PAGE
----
The $425 million the Jindal administration has cut from higher education could set Louisiana back decades. This Advocate story spells out just how devastating those cuts are to the future of higher ed in the state.
Since April, two system presidents and three campus leaders have either retired, been dismissed or announced they would retire from Louisiana's higher education system, The Advocate notes in a Monday story analyzing the long-term effects of the Jindal administration's decision to cut $425 million from higher ed budgets since 2008.
Those cuts have also led research faculty to look elsewhere - taking with them the millions in research grants. Now department heads, deans, faculty - and yes, even students - are checking out of the state. What's more, some universities' accreditation may be at risk, not to mention the blows being dealt to quality education.
Other universities see the state as fertile recruting ground, according to the story:
Former LSU Chancellor Michael Martin said Louisiana's dire budget outlook led other schools to target him in the months before August when he left the Baton Rouge campus to lead the Colorado State University system.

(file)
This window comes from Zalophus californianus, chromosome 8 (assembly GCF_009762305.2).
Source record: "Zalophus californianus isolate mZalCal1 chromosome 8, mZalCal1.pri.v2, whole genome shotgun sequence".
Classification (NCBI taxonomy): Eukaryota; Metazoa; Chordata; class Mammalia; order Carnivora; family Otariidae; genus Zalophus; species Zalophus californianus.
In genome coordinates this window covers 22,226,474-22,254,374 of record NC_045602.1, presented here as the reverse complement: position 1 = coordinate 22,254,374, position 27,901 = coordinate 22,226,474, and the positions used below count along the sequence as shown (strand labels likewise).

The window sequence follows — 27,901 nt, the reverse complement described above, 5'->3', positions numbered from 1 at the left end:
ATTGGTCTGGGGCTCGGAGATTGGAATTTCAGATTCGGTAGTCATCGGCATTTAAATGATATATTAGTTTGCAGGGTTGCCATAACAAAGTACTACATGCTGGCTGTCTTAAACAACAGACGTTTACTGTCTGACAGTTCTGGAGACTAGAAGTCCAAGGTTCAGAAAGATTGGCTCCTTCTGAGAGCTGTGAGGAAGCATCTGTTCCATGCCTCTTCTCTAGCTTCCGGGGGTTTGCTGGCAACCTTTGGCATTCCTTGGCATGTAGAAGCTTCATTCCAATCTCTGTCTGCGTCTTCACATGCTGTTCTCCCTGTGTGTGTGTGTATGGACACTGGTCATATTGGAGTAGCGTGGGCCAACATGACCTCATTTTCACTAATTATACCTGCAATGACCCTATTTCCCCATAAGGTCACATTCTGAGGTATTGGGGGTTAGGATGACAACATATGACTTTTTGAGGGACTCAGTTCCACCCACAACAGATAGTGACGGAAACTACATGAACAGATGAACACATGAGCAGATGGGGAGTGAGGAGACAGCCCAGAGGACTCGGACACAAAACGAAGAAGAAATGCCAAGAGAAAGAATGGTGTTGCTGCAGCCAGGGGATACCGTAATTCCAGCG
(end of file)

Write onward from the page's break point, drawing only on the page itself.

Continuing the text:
On Friday, Martin said he's heard from several people at LSU who have asked him to be a reference as they look for new jobs. "There's always going to be people leaving, but what we're seeing at LSU is people making lots of lateral moves," Martin said. "The image of Louisiana among higher ed folks is of a state still struggling. It makes Louisiana vulnerable. I hope people choose to stay because LSU really is a fine institution."
Louisiana's solution to balancing the state budget has just been cut, cut, cut higher ed, while other states have found more creative ways to keep higher education adequately funded, the story points out.
Barry Erwin, head of the Council for A Better Louisiana, which lobbies on public policy, told the newspaper Louisiana has a good example of how to protect higher education next door in Texas.
Read the story here.